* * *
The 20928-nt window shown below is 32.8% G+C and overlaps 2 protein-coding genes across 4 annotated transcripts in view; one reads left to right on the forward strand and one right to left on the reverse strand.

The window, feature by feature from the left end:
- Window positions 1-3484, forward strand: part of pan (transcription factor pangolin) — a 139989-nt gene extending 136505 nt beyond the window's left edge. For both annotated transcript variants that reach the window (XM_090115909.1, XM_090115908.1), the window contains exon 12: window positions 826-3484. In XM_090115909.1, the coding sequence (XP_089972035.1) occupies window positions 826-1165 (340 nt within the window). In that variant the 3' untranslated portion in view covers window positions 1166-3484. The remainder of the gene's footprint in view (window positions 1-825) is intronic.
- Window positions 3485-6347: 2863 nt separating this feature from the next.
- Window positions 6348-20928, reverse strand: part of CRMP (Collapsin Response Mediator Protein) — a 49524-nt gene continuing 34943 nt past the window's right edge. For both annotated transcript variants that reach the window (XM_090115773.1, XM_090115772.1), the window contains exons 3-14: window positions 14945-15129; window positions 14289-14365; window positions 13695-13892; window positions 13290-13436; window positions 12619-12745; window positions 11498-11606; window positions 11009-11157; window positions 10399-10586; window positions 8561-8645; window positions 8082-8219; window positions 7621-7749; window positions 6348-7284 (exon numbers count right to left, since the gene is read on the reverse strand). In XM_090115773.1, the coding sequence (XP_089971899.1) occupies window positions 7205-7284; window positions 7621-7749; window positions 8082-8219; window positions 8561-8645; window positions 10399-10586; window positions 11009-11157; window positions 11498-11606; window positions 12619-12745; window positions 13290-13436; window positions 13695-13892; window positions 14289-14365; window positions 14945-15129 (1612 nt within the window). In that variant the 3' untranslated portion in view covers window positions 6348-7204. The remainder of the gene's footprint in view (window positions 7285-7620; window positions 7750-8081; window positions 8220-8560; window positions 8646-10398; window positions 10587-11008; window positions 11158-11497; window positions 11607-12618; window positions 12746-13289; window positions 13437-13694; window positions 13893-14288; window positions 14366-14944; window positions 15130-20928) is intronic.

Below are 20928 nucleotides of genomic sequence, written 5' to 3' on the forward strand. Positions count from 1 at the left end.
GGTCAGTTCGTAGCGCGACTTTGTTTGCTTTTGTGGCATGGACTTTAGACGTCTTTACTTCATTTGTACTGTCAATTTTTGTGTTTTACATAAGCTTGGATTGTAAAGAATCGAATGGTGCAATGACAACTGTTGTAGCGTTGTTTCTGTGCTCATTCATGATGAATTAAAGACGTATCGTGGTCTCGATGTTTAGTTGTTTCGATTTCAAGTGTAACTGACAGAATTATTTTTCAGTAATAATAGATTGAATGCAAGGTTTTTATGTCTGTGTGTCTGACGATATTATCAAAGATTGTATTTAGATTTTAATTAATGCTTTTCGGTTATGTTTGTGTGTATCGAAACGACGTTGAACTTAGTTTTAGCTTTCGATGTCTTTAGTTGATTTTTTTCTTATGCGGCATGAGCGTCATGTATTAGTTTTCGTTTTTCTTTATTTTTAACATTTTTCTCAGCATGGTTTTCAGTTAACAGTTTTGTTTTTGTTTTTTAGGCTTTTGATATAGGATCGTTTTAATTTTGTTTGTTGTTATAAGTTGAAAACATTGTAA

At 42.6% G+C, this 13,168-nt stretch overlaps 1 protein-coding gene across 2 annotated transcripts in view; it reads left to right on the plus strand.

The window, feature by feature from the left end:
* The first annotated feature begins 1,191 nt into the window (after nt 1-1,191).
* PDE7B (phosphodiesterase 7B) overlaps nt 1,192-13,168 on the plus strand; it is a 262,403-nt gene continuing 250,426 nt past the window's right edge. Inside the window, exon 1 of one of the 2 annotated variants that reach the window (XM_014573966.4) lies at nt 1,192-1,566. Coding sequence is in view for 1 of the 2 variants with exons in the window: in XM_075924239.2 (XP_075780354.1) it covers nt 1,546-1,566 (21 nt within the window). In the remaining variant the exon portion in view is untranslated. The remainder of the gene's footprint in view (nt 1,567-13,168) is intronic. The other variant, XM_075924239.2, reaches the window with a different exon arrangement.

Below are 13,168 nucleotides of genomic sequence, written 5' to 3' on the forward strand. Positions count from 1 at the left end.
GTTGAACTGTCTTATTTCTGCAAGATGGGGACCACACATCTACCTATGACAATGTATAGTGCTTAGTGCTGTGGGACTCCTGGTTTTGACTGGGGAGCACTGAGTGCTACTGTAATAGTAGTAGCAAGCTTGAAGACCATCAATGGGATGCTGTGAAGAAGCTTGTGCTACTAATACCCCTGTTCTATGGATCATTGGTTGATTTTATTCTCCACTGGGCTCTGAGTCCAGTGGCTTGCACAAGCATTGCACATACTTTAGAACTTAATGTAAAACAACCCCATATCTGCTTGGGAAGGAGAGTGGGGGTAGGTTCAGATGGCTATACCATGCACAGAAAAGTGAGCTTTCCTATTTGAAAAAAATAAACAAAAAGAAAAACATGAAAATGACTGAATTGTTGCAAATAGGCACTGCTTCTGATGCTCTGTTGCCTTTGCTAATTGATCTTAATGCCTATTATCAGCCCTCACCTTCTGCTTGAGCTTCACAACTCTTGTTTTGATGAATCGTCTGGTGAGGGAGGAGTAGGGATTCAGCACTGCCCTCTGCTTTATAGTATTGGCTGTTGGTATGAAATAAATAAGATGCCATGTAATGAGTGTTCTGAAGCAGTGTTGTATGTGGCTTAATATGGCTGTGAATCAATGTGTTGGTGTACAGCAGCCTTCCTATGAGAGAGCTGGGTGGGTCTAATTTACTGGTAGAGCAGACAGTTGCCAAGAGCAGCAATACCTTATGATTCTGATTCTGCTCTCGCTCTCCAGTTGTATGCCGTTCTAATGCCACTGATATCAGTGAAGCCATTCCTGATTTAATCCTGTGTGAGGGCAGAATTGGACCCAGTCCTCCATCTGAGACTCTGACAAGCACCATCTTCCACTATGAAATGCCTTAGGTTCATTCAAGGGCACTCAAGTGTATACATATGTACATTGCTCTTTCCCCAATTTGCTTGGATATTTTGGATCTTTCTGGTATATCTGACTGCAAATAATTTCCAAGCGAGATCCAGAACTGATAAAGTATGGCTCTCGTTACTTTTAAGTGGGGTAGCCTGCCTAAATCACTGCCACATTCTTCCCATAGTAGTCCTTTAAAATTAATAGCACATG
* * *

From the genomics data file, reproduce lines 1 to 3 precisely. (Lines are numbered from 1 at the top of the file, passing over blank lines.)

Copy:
The 20928-nt window shown below is 32.8% G+C and overlaps 2 protein-coding genes across 4 annotated transcripts in view; one reads left to right on the forward strand and one right to left on the reverse strand.

The window, feature by feature from the left end:
- Window positions 1-3484, forward strand: part of pan (transcription factor pangolin) — a 139989-nt gene extending 136505 nt beyond the window's left edge. For both annotated transcript variants that reach the window (XM_090115909.1, XM_090115908.1), the window contains exon 12: window positions 826-3484. In XM_090115909.1, the coding sequence (XP_089972035.1) occupies window positions 826-1165 (340 nt within the window). In that variant the 3' untranslated portion in view covers window positions 1166-3484. The remainder of the gene's footprint in view (window positions 1-825) is intronic.